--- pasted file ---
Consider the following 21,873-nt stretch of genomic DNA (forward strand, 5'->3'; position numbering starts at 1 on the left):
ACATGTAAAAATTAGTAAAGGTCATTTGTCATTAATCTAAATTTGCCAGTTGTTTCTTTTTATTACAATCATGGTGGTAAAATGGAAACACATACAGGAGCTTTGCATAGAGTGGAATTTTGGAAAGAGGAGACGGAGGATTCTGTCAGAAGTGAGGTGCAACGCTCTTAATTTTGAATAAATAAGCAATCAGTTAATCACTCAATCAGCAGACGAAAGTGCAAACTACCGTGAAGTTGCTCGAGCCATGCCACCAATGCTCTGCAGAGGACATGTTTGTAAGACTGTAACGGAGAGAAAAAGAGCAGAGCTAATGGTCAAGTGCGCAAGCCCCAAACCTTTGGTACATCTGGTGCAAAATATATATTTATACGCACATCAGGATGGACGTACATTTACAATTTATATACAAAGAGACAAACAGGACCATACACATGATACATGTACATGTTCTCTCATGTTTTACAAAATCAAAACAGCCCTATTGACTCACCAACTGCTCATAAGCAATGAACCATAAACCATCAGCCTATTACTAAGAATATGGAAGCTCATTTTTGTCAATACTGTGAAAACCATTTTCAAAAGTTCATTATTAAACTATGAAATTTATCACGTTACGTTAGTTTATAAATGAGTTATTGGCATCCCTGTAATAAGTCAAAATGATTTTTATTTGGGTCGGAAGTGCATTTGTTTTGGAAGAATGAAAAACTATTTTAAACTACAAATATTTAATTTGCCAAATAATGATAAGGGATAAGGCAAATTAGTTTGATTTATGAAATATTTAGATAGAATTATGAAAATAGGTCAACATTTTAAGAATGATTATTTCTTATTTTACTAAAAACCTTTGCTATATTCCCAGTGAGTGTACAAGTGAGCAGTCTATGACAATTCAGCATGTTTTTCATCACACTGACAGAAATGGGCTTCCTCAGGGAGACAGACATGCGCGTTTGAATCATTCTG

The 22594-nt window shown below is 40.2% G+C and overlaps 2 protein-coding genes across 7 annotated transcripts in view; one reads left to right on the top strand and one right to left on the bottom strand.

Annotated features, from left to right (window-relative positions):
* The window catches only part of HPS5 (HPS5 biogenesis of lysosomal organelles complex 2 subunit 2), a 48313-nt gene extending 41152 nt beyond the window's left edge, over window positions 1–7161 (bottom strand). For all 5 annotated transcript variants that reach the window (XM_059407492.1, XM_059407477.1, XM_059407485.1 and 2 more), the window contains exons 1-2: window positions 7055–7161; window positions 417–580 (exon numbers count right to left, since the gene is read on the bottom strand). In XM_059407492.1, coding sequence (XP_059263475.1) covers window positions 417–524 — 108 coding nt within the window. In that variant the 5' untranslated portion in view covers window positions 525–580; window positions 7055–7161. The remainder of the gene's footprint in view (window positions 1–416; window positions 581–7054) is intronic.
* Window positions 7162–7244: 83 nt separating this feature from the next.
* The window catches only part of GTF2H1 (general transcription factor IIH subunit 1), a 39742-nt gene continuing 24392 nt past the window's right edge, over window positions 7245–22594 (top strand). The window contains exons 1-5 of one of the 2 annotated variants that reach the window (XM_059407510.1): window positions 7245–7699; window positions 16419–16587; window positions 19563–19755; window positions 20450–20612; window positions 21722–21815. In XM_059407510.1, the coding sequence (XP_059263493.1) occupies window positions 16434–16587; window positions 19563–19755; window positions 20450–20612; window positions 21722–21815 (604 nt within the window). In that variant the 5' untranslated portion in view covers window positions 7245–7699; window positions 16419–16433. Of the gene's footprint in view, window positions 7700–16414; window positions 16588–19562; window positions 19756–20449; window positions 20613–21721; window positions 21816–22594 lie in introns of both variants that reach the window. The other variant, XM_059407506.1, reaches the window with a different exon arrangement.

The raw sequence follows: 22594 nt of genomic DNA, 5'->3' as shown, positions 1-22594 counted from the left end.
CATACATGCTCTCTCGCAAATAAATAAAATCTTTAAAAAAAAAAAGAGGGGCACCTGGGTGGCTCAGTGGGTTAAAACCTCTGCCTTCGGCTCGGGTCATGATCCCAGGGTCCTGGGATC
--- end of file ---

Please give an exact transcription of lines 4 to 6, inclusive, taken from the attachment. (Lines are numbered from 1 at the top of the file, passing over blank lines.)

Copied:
Annotated features, from left to right (window-relative positions):
* The window catches only part of HPS5 (HPS5 biogenesis of lysosomal organelles complex 2 subunit 2), a 48313-nt gene extending 41152 nt beyond the window's left edge, over window positions 1–7161 (bottom strand). For all 5 annotated transcript variants that reach the window (XM_059407492.1, XM_059407477.1, XM_059407485.1 and 2 more), the window contains exons 1-2: window positions 7055–7161; window positions 417–580 (exon numbers count right to left, since the gene is read on the bottom strand). In XM_059407492.1, coding sequence (XP_059263475.1) covers window positions 417–524 — 108 coding nt within the window. In that variant the 5' untranslated portion in view covers window positions 525–580; window positions 7055–7161. The remainder of the gene's footprint in view (window positions 1–416; window positions 581–7054) is intronic.
* Window positions 7162–7244: 83 nt separating this feature from the next.